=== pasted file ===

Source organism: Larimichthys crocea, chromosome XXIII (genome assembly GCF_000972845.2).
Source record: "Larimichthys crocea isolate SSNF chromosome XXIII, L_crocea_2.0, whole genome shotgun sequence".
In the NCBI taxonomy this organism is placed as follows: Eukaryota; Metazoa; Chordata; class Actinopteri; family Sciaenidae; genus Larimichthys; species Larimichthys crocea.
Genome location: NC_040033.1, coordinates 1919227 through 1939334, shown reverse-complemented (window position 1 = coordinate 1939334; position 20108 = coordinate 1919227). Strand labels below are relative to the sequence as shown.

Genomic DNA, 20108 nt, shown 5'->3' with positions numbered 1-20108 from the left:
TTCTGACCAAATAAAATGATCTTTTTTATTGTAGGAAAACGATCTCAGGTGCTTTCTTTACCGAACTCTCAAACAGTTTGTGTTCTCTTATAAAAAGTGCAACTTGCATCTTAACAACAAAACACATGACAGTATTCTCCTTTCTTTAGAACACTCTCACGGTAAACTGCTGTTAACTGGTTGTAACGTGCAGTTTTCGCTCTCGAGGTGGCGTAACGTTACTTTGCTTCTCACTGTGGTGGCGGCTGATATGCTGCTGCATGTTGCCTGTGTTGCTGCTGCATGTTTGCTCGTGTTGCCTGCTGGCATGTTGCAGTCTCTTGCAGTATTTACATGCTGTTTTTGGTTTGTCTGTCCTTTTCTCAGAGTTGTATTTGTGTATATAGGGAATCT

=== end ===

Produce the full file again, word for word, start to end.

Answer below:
Source organism: Larimichthys crocea, chromosome XXIII (genome assembly GCF_000972845.2).
Source record: "Larimichthys crocea isolate SSNF chromosome XXIII, L_crocea_2.0, whole genome shotgun sequence".
In the NCBI taxonomy this organism is placed as follows: Eukaryota; Metazoa; Chordata; class Actinopteri; family Sciaenidae; genus Larimichthys; species Larimichthys crocea.
Genome location: NC_040033.1, coordinates 1919227 through 1939334, shown reverse-complemented (window position 1 = coordinate 1939334; position 20108 = coordinate 1919227). Strand labels below are relative to the sequence as shown.

Genomic DNA, 20108 nt, shown 5'->3' with positions numbered 1-20108 from the left:
TTCTGACCAAATAAAATGATCTTTTTTATTGTAGGAAAACGATCTCAGGTGCTTTCTTTACCGAACTCTCAAACAGTTTGTGTTCTCTTATAAAAAGTGCAACTTGCATCTTAACAACAAAACACATGACAGTATTCTCCTTTCTTTAGAACACTCTCACGGTAAACTGCTGTTAACTGGTTGTAACGTGCAGTTTTCGCTCTCGAGGTGGCGTAACGTTACTTTGCTTCTCACTGTGGTGGCGGCTGATATGCTGCTGCATGTTGCCTGTGTTGCTGCTGCATGTTTGCTCGTGTTGCCTGCTGGCATGTTGCAGTCTCTTGCAGTATTTACATGCTGTTTTTGGTTTGTCTGTCCTTTTCTCAGAGTTGTATTTGTGTATATAGGGAATCT